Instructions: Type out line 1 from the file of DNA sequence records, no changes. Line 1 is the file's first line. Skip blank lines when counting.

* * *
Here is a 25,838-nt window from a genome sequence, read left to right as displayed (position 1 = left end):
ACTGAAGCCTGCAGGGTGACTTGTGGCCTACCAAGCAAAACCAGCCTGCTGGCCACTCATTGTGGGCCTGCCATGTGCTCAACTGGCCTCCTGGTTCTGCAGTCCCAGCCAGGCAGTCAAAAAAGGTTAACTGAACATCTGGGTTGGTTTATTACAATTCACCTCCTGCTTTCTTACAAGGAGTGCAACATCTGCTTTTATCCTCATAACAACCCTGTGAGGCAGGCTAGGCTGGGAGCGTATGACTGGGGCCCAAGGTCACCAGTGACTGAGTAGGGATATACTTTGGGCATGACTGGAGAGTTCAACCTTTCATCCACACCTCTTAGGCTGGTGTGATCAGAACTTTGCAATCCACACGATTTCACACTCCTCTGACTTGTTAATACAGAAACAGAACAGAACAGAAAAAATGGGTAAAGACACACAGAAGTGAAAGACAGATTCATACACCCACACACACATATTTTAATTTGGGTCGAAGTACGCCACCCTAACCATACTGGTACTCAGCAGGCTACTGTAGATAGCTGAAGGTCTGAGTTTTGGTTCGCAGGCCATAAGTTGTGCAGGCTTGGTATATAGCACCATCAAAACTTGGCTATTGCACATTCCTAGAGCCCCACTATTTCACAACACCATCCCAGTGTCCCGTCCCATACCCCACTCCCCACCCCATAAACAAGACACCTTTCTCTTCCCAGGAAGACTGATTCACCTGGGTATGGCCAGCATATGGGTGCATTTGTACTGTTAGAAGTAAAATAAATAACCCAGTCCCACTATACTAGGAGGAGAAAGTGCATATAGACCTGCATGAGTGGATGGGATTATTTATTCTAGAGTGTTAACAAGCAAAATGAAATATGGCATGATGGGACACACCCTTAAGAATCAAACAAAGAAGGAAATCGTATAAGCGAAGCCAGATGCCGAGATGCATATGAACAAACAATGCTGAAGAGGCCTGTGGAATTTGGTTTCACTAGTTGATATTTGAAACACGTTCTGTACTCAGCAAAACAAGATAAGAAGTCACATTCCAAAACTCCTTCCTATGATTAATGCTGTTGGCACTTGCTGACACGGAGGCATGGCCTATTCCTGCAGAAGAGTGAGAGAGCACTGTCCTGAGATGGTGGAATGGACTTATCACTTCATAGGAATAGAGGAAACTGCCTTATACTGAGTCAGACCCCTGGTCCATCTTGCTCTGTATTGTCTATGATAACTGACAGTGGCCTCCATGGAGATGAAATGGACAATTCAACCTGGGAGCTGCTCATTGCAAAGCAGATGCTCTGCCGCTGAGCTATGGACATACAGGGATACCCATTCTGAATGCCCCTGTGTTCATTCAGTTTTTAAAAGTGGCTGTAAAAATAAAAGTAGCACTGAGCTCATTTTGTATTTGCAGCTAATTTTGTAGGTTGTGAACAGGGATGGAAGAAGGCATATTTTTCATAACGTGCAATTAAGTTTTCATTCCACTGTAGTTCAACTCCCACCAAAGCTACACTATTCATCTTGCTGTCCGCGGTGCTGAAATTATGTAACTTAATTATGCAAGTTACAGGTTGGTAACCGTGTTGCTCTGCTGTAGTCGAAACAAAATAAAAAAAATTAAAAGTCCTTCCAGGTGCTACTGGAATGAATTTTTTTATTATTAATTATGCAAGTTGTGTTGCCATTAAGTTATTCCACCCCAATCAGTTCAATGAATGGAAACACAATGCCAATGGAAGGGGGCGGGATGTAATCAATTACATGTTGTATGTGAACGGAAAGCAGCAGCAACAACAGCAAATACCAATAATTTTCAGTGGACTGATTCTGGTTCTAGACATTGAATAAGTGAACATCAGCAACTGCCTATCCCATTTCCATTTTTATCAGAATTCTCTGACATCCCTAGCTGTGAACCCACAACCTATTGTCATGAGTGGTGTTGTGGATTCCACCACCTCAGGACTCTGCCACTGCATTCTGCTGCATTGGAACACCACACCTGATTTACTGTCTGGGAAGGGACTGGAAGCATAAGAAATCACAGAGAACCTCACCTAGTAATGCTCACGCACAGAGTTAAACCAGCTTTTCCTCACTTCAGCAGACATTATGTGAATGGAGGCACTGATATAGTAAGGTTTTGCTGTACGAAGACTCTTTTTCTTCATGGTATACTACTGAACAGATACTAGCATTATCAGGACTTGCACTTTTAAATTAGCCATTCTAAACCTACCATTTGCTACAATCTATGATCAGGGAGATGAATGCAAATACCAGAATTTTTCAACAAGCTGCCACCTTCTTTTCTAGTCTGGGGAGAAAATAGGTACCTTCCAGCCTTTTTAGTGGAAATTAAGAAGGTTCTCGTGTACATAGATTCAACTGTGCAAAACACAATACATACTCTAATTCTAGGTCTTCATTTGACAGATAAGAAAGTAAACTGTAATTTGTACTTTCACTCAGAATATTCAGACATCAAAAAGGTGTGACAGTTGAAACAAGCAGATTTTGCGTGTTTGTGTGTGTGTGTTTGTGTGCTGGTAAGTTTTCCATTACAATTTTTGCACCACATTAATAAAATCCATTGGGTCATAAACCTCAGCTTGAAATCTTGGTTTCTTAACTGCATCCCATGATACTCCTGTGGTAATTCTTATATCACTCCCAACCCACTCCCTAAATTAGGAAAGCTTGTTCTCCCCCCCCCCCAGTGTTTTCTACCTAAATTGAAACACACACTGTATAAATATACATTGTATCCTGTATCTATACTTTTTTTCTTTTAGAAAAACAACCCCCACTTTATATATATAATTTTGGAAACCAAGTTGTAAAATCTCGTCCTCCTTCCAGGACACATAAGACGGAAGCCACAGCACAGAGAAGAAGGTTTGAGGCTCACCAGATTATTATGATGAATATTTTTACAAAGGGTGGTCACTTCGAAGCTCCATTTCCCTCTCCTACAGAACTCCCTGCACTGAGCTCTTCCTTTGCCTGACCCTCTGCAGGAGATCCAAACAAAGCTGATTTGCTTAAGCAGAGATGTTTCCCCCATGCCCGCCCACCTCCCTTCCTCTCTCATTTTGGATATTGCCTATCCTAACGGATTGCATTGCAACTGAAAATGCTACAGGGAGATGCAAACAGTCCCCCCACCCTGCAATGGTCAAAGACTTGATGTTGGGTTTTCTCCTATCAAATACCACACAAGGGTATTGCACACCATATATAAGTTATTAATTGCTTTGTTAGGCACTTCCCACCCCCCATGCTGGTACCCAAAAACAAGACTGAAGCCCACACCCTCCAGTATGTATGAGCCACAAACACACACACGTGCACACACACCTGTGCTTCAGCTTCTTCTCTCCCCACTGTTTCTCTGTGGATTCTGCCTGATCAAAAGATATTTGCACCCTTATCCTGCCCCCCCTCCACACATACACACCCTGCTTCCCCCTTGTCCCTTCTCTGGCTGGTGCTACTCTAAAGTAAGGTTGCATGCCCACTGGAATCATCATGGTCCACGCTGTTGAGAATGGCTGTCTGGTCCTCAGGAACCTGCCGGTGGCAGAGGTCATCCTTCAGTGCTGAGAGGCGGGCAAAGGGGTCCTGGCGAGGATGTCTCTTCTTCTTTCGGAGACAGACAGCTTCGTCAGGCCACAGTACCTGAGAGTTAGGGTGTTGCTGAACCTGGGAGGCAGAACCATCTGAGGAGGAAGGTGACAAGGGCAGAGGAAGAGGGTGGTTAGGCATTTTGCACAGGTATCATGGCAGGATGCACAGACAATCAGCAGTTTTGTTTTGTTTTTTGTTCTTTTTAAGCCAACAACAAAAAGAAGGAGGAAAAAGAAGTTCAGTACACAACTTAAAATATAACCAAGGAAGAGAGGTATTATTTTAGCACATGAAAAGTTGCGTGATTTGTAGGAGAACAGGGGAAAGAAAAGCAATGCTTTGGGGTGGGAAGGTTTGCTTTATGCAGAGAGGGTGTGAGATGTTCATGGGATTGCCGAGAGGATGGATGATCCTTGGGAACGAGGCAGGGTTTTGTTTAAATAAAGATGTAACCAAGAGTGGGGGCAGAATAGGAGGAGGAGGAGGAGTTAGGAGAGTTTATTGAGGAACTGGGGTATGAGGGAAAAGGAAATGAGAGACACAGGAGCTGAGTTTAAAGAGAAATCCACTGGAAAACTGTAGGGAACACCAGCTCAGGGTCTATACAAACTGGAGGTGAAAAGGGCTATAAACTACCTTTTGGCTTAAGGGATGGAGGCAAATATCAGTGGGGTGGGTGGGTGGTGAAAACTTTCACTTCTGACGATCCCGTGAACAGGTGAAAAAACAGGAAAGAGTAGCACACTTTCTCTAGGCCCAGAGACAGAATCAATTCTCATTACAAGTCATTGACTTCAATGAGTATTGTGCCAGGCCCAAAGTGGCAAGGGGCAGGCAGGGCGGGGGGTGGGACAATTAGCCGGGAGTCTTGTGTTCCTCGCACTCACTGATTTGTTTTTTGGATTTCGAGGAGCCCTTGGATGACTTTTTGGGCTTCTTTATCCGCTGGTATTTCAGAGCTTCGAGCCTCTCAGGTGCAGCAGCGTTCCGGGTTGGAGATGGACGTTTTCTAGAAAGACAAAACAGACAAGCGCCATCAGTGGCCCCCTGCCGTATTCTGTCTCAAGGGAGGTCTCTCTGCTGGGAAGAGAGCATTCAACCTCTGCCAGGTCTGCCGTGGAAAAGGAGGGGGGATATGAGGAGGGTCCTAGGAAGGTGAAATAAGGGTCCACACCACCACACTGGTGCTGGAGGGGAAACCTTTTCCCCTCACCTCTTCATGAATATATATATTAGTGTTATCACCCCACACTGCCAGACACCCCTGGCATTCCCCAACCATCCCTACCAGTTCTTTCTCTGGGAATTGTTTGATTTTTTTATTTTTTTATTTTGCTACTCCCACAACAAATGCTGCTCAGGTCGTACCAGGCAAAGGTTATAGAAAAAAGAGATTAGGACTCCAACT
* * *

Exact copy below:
Here is a 25,838-nt window from a genome sequence, read left to right as displayed (position 1 = left end):